Reviews of Recent Independent, Foreign, & Documentary Films in Theaters and DVD/Home Video

IN THE CUT's Mark Ruffalo & Meg Ryan

Directed by: Jane Campion.
Produced by: Laurie Parker & Nicole Kidman.
Written by: Jane Campion & Susanna Moore, based upon her novel.
Director of Photography: Dion Beebe.
Edited by: Alexandre de Franceschi.
Music by: Hilmar Örn Hilmarsson.
Released by: Screen Gems.
Country of Origin: USA. 118 min. Rated: R.
With: Meg Ryan, Mark Ruffalo, Jennifer Jason Leigh, Nick Damici & Sharrieff Pugh.

A flaccid thriller as lifeless as the film’s many decapitated corpses. Frannie, teacher and poet, distrusts men (her father abandoned her as a teenager), yet she’s sexually drawn to Detective Malloy (Ruffalo). He interviews her regarding the killing of a young woman whose head is found in her garden. Frannie may or may not have seen the killer on the night in question. Thrown into this morbid mix is a high school student (Pugh) with a crush on Frannie and serial killer John Wayne Gacy, Frannie’s deadpan half-sister Pauline (Leigh), a stalking ex-boyfriend, and Mallory’s homophobic partner, Detective Rodriguez (Damici). Lacking chemistry or passion, Frannie and Malloy’s eventual coupling is automatic. Although Malloy is blunt and coarse, he is apparently the master of cunnilingus. Many of their scenes feel disjointed, giving one the sense that they have been severely edited. It’s as if the actors are in different scenes. But refreshingly, Ryan abandons the mannerisms of her romantic comedies (as well as her clothes), and instead effectively retreats behind her glasses and bangs. She looks like The Hours’s Nicole Kidman (one of the producers) as an attractive Virginia Woolf wearing a summer dress. (Coincidentally, Frannie teaches Woolf in her class.) Ryan even sounds like Kidman and brings an emotional depth to her role. But fans of the novel will most likely feel the film is a compromised adaptation, which is inevitable given the book’s brutality (if faithfully depicted would have given In the Cut an NC-17 rating) and droll first-person stream-of-consciousness narrative, which took the reader inside the heroine’s mind. Instead, there’s not as much, or enough, character complexity. And without the pace and tension of the detective genre, there’s little to hold interest. As Malloy says of Frannie, “You’re f------ exhausting,” the same can be said of this film. KT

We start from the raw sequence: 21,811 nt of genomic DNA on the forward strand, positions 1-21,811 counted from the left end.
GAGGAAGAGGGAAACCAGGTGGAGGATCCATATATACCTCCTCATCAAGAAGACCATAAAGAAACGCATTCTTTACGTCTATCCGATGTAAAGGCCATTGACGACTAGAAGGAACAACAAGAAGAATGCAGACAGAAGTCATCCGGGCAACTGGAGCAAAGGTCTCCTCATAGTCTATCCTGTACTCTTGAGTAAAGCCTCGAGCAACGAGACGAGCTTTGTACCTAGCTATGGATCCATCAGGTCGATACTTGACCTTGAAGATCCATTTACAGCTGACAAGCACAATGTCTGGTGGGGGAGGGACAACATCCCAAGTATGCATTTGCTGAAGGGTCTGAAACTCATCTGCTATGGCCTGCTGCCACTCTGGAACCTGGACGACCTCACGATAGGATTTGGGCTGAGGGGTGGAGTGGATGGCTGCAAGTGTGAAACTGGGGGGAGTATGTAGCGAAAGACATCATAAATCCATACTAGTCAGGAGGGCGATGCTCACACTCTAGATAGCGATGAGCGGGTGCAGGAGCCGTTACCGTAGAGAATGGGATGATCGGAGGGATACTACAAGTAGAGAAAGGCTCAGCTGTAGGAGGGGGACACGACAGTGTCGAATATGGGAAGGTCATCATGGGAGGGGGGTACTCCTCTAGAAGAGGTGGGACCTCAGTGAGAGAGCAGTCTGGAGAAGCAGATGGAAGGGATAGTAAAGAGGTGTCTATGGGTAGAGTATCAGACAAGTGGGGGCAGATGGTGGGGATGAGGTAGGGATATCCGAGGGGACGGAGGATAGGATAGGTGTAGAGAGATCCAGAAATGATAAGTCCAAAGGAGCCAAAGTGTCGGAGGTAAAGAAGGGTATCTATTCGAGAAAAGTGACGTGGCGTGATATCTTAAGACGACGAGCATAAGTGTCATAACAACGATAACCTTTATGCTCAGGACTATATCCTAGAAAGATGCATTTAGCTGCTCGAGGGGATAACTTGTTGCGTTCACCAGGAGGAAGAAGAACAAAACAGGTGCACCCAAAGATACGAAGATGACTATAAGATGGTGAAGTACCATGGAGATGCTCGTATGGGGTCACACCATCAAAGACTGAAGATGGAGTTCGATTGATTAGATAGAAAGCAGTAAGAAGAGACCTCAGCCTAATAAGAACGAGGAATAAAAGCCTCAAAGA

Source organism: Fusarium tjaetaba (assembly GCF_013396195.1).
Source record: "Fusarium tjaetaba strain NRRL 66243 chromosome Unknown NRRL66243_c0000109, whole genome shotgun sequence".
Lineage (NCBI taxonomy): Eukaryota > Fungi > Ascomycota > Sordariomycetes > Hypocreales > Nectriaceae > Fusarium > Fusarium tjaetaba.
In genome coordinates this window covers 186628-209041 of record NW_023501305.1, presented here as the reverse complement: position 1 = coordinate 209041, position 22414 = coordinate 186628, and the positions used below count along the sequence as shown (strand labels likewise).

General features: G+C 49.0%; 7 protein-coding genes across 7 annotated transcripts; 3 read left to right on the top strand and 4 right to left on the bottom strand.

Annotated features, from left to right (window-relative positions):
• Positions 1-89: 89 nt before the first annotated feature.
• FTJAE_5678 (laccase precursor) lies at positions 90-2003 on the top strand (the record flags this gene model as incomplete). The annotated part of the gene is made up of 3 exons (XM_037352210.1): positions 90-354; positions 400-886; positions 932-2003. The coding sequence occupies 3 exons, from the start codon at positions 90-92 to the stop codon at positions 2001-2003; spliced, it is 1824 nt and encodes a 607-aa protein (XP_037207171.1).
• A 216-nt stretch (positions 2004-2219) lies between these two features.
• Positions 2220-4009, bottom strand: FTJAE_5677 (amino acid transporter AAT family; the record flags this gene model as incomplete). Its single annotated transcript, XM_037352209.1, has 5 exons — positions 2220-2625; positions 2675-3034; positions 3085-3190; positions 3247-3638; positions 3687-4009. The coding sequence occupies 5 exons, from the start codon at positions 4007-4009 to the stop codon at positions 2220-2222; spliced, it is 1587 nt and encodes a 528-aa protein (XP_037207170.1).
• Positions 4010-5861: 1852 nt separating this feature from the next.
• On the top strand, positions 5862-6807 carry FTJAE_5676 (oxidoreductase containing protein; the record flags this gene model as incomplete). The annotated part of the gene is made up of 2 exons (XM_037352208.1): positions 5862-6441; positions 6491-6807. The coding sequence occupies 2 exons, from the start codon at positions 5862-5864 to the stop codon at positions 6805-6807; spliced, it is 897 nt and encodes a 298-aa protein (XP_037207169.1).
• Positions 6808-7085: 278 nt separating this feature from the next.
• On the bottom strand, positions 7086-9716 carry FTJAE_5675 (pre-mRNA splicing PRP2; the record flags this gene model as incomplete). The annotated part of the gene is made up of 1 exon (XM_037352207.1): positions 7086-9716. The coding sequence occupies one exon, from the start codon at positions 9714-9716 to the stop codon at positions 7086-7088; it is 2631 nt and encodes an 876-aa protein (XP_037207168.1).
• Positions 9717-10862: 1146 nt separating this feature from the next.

October 22, 2003



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